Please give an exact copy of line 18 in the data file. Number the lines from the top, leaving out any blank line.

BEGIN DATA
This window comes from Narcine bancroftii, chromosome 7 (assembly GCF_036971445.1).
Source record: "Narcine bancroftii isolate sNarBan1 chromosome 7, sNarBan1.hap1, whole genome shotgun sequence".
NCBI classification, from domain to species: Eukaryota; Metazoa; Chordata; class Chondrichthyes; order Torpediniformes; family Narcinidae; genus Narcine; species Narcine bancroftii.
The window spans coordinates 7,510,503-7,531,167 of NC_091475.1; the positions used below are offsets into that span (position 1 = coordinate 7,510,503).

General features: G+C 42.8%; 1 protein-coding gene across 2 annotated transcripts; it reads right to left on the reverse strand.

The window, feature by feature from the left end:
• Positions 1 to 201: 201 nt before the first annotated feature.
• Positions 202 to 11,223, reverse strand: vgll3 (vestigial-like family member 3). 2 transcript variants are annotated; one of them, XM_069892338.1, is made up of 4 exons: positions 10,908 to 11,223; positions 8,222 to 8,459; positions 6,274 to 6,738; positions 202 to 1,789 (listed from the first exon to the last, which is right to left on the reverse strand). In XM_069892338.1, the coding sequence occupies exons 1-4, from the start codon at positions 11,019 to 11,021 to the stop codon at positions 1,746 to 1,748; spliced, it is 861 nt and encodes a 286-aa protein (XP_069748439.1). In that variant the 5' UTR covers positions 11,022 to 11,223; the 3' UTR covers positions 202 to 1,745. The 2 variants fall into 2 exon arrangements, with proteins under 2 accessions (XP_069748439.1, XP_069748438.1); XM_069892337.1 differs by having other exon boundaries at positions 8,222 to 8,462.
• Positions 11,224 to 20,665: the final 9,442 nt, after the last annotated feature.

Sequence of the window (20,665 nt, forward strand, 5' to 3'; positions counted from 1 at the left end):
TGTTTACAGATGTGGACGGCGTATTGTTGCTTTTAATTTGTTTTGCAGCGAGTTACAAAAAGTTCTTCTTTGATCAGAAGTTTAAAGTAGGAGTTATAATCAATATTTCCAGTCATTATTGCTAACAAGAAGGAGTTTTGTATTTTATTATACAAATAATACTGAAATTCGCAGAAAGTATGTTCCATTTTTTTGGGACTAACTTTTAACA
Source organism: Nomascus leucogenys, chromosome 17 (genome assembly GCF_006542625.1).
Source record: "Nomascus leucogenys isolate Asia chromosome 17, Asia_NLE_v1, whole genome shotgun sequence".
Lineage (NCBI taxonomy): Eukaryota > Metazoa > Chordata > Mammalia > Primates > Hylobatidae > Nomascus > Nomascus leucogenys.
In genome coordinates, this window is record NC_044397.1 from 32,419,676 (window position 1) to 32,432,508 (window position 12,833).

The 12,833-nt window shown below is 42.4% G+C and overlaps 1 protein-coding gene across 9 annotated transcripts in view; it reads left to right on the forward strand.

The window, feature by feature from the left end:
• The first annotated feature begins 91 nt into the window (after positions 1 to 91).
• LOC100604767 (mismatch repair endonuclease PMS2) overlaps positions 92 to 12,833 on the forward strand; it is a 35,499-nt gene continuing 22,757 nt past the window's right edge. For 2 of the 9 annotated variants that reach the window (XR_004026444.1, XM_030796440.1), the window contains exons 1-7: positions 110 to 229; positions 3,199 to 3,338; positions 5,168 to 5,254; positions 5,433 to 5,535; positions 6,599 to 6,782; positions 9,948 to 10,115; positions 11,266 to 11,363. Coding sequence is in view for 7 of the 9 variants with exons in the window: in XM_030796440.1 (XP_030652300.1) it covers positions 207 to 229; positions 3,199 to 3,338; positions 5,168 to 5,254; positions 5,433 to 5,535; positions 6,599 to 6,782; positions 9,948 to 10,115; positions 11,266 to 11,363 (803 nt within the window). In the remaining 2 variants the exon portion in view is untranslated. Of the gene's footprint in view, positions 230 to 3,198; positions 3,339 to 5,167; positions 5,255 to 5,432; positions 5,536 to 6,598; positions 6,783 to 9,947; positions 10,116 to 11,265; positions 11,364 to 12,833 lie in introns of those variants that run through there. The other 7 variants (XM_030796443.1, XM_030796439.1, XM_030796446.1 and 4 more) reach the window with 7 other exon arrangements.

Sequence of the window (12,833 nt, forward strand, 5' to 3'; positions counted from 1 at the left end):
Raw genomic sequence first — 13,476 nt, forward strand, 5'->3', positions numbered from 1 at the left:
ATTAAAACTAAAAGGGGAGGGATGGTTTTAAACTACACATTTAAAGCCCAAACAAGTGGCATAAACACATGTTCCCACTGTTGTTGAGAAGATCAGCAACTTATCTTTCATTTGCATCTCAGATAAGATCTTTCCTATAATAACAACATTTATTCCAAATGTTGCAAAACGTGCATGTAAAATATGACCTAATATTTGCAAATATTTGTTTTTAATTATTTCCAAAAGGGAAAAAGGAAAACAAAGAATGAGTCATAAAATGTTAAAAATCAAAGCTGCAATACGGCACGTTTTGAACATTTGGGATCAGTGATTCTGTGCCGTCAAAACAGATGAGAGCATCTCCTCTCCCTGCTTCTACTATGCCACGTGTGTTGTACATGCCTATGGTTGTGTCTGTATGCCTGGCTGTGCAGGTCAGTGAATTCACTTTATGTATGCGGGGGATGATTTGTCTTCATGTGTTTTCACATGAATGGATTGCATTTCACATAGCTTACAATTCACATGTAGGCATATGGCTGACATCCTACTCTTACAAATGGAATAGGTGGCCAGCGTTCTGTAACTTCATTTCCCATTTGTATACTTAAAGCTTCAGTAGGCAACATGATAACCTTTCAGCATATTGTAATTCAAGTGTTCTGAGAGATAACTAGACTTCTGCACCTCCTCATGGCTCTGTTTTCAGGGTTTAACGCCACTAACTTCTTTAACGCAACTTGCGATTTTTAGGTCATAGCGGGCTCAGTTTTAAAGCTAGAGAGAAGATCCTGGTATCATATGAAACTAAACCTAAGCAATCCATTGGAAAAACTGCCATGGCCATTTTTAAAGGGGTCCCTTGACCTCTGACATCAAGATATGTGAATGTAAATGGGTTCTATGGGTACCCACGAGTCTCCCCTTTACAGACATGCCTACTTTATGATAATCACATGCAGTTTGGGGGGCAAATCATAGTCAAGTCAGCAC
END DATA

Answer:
• The first annotated feature begins 91 nt into the window (after positions 1 to 91).